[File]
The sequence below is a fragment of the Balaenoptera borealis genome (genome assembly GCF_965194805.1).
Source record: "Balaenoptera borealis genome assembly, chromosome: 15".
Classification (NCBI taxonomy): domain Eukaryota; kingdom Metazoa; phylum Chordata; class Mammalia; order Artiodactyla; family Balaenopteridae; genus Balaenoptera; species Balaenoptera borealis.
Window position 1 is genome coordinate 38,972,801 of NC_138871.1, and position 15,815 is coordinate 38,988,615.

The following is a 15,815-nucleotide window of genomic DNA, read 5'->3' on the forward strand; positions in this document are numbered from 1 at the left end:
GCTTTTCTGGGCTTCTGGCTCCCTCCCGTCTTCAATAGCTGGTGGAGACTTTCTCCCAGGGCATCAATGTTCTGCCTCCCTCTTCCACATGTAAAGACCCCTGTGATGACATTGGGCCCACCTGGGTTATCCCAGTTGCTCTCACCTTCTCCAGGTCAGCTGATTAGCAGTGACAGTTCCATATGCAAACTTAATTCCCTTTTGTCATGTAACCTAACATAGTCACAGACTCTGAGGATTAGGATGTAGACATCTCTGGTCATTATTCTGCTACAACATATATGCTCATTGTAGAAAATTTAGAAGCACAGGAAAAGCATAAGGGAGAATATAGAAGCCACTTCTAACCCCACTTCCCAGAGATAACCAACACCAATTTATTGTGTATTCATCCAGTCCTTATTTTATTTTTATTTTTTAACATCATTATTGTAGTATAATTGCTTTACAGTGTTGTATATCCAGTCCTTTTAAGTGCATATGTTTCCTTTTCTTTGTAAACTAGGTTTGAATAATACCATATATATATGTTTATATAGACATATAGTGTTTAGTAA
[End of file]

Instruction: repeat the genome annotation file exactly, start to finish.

The sequence below is a fragment of the Balaenoptera borealis genome (genome assembly GCF_965194805.1).
Source record: "Balaenoptera borealis genome assembly, chromosome: 15".
Classification (NCBI taxonomy): domain Eukaryota; kingdom Metazoa; phylum Chordata; class Mammalia; order Artiodactyla; family Balaenopteridae; genus Balaenoptera; species Balaenoptera borealis.
Window position 1 is genome coordinate 38,972,801 of NC_138871.1, and position 15,815 is coordinate 38,988,615.

The following is a 15,815-nucleotide window of genomic DNA, read 5'->3' on the forward strand; positions in this document are numbered from 1 at the left end:
GCTTTTCTGGGCTTCTGGCTCCCTCCCGTCTTCAATAGCTGGTGGAGACTTTCTCCCAGGGCATCAATGTTCTGCCTCCCTCTTCCACATGTAAAGACCCCTGTGATGACATTGGGCCCACCTGGGTTATCCCAGTTGCTCTCACCTTCTCCAGGTCAGCTGATTAGCAGTGACAGTTCCATATGCAAACTTAATTCCCTTTTGTCATGTAACCTAACATAGTCACAGACTCTGAGGATTAGGATGTAGACATCTCTGGTCATTATTCTGCTACAACATATATGCTCATTGTAGAAAATTTAGAAGCACAGGAAAAGCATAAGGGAGAATATAGAAGCCACTTCTAACCCCACTTCCCAGAGATAACCAACACCAATTTATTGTGTATTCATCCAGTCCTTATTTTATTTTTATTTTTTAACATCATTATTGTAGTATAATTGCTTTACAGTGTTGTATATCCAGTCCTTTTAAGTGCATATGTTTCCTTTTCTTTGTAAACTAGGTTTGAATAATACCATATATATATGTTTATATAGACATATAGTGTTTAGTAA